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Products for the Planet: wrap-up from our climate change hackathon

 
Watch the highlights video here, or scroll down for the link to the full presentations!
 
 
COP26 has dominated the headlines for the past 10 days, with all eyes on Glasgow as our World Leaders agree on key outcomes and steps needed to protect the future of our planet. It has been said time and time again that change needs to happen from an individual and local level to achieve these outcomes, and that is why we created Products for the Planet; a hackathon to educate, empower and inspire action for climate change.
 
From 5th-7th November, five teams of (for the most part) strangers with a shared ambition to make an impact, came together for a weekend of collaboration and innovation, and what a weekend it was! Choosing between two challenges, our teams worked tremendously hard to develop and prototype exciting new products, with one chosen at the winner at the end of the weekend. Read on to find out what ideas our teams had and who was crowned our winner!
 

Challenges to inspire public action for climate change

In case you missed any of the information prior to the event, here is a short synopsis of the two challenges set to our teams:
 
Challenge 1: Global problems on a human scale
 
Products for the Planet challenge 1
 
"What does 1 tonne of CO2 look like? How about 70 million tonnes? We've evolved to think on a human scale, but we're facing a global, species level challenge with numbers that are incredibly hard to conceptualise. How can we effectively communicate CO2e (CO2 equivalent impacts) to mobilise support and help communities make meaningful, tangible decisions?"
 
When Bright Purple approached Pawprint to help set this challenge, we asked what they envisioned to be one of the biggest challenges to them as a business. While we brainstormed many ideas together, one problem that stood out was just how people actually understand and visualise their carbon footprint. Does saving 1 tonne or 1kg of carbon mean anything to anyone? It was up to our teams to decide if there was a better way to do it.
 
Challenge 2: Local Logistics
 
Products for the Planet challenge 2
 
"We're ordering more goods online than ever before. How can we reduce the number of repeated courier visits to each address, with a particular focus on residential locations? There are a variety of approaches that could be taken to this problem, and you could focus on changing consumer behaviour or streamlining city-wide logistics."
 
How many packages have you had delivered to your house this week? Ever ordered from Am*zon and wound up with three deliveries for items you ordered at the same time? This challenge sponsored by Sestran and Surflogh gave our teams the task of how they might resolve issues such as this, either by focusing on the logistics side, or by encouraging a change in behaviour from consumers and their spending habits.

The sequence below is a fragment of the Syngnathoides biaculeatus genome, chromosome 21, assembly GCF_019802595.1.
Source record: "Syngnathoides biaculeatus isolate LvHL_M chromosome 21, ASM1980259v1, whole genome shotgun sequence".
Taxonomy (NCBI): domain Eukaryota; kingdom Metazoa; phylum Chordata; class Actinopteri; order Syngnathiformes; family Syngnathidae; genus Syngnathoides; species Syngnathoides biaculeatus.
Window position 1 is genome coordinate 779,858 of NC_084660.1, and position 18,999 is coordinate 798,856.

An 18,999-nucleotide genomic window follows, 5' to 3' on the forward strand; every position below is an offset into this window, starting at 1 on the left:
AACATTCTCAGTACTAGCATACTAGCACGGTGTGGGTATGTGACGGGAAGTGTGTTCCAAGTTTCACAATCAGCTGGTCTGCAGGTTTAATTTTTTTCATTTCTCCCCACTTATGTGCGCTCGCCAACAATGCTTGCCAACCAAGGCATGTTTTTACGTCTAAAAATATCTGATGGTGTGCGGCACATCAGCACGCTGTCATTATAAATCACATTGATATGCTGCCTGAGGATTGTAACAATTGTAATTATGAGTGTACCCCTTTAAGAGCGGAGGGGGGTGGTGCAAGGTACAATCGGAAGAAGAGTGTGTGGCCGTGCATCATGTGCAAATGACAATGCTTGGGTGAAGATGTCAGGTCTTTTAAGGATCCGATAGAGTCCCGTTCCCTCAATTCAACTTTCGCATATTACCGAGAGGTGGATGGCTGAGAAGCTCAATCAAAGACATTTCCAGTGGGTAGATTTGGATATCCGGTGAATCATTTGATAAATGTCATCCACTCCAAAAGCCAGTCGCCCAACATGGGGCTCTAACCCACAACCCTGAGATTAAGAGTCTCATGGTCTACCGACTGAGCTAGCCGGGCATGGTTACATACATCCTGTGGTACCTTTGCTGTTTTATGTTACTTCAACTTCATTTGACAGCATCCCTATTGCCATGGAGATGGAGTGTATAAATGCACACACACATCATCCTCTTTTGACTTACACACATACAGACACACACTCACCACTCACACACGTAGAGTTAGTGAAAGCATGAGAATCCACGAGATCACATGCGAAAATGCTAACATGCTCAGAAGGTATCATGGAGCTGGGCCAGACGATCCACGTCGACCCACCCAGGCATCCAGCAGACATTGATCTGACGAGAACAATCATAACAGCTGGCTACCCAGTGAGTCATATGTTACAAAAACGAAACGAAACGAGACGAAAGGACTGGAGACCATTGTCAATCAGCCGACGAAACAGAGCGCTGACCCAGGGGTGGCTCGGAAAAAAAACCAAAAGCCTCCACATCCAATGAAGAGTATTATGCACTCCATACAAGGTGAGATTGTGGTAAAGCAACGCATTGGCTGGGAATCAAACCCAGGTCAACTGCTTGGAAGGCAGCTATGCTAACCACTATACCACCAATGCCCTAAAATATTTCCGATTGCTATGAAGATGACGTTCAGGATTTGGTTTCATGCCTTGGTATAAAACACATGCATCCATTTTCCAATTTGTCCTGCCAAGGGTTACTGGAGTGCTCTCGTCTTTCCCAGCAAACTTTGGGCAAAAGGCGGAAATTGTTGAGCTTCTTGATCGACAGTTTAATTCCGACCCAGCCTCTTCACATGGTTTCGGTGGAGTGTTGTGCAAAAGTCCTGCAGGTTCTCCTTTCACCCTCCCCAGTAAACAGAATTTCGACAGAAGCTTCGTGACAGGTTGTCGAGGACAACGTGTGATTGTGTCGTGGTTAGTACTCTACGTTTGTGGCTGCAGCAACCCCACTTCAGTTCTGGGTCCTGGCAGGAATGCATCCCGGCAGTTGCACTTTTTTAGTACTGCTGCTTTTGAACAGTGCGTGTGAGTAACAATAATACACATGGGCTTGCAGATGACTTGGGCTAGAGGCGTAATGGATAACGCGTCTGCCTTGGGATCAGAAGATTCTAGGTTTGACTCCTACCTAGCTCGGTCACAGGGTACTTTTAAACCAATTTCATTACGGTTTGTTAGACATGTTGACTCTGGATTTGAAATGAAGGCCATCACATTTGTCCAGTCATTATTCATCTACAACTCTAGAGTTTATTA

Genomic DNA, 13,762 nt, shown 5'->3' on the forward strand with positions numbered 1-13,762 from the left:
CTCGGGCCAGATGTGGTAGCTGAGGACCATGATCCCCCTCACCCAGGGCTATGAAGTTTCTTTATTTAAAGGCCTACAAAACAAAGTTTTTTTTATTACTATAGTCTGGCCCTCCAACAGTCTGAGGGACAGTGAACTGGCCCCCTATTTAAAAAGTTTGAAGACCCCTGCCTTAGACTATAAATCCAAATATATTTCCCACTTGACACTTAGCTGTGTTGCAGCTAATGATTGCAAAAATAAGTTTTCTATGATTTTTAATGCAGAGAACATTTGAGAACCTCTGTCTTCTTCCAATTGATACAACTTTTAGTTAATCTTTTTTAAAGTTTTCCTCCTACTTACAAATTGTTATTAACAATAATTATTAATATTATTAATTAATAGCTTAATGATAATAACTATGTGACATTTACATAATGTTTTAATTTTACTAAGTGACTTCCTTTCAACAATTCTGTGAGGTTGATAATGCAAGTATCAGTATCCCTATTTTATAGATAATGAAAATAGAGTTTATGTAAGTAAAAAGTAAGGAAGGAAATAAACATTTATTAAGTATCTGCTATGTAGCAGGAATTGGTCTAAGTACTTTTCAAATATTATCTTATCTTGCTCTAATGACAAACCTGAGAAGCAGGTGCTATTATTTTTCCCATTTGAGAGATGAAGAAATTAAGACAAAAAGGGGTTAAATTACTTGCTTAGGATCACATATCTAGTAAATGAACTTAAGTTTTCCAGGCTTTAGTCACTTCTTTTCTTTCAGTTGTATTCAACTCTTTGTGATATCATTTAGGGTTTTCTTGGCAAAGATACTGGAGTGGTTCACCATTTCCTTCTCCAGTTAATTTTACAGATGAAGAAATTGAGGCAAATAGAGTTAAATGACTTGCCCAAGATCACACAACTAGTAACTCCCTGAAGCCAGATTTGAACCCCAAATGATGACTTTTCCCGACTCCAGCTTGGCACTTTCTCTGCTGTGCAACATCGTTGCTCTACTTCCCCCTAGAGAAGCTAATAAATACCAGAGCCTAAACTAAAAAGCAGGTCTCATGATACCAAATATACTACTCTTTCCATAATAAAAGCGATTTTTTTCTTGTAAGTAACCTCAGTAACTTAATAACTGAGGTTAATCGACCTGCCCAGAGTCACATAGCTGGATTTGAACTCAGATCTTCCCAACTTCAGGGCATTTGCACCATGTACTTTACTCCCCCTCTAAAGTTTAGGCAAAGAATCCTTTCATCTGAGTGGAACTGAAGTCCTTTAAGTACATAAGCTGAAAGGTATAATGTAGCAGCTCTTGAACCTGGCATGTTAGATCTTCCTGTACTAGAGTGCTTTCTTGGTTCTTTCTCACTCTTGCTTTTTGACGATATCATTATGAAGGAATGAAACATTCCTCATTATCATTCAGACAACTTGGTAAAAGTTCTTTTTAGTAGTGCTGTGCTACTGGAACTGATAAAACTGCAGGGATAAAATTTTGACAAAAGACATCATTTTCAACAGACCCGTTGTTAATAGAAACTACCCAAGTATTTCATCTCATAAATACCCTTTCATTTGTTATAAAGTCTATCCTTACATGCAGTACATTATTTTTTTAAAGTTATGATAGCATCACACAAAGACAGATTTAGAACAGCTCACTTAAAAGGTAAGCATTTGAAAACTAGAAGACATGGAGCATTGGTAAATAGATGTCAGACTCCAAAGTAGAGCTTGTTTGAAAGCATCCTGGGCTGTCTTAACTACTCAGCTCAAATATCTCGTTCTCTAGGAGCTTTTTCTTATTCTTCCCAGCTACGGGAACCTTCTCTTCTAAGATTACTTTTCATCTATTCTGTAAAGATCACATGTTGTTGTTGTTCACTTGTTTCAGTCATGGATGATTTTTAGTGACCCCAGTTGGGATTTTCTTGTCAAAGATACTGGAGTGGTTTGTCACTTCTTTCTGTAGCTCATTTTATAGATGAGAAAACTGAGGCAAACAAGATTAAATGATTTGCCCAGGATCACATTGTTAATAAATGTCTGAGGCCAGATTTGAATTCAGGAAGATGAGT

Ideas to inspire action for climate change

After a long two days developing and refining an idea, building prototypes, designs, presentation slides and practising their pitches, our event culminated in some fantastic presentations from our teams with some innovative ways to educate and empower action for climate change based on the two challenges set to them. Here's a short low down of some of the product ideas developed at the event.
 

"Good Neighbour" - Team Awkward

Our first team to present their idea was Team Awkward - Taylor, Adam, Juan and David.
 
Products for the Planet, Good Neighbour appTeam Awkward
 
The team came up with Good Neighbour: an app that incentivises people to accept parcels on behalf of others in order to reduce the amount of re-deliveries for missed parcels.
 
Good Neighbour screenshotTaylor presenting at Products for the Planet
 
In the Good Neighbour app, individuals can be filtered by rating, distance to you or by pickup time, so that you have control as to who your package is delivered to and when you are able to go and collect it. 
 
The team estimated that the app could save courier companies up to £250 million per year, as well as the most important saving - CO2 impact!
 

"Green Locker" - Team Lion

Our second team to present were Team Lion - Claire, Jorge, Ebtehal, Sachin and Chris (who was a remote participant!)

Green LockerClaire, Team Lion

Their solution to the logistics challenge was Green Locker: a smart locker system strategically placed in local transport hubs around the city.
 
Team Lion identified the existing growing market of smart lockers and developed the idea into a more sustainably focused solution, where if multiple couriers could consolidate many packages in one place, then this would significantly reduce the number of home deliveries needed, saving couriers money and of course reducing the emissions impact on the environment.

Team Lion, products for the planetGreen locker

The team suggested that additional income could be created via advertising on the lockers and within the app, and that by having the lockers conveniently placed at transport hub, consumers would be able to collect parcels while on existing commutes or journeys without going out of their way.
 

"CO2-nect" - Team CO2-nect

The first team to take on our CO2e conceptualisation challenge were team CO2-nect - Marise, Thomas, Sharif and Najmi.